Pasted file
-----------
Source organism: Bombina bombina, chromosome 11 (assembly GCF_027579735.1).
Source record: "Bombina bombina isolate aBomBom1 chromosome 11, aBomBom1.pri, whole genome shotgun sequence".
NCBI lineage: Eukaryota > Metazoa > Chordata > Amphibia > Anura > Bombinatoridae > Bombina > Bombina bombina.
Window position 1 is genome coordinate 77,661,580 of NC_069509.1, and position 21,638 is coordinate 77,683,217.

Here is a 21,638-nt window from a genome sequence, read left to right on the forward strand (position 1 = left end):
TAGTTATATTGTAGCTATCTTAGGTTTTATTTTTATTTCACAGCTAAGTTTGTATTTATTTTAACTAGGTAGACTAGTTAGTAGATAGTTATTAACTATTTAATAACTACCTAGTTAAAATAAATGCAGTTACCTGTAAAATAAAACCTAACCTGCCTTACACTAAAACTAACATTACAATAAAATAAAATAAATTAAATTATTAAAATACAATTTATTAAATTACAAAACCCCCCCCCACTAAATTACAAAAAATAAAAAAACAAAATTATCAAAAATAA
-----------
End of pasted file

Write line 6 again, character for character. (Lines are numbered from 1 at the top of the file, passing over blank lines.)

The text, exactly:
TAGTTATATTGTAGCTATCTTAGGTTTTATTTTTATTTCACAGCTAAGTTTGTATTTATTTTAACTAGGTAGACTAGTTAGTAGATAGTTATTAACTATTTAATAACTACCTAGTTAAAATAAATGCAGTTACCTGTAAAATAAAACCTAACCTGCCTTACACTAAAACTAACATTACAATAAAATAAAATAAATTAAATTATTAAAATACAATTTATTAAATTACAAAACCCCCCCCCACTAAATTACAAAAAATAAAAAAACAAAATTATCAAAAATAA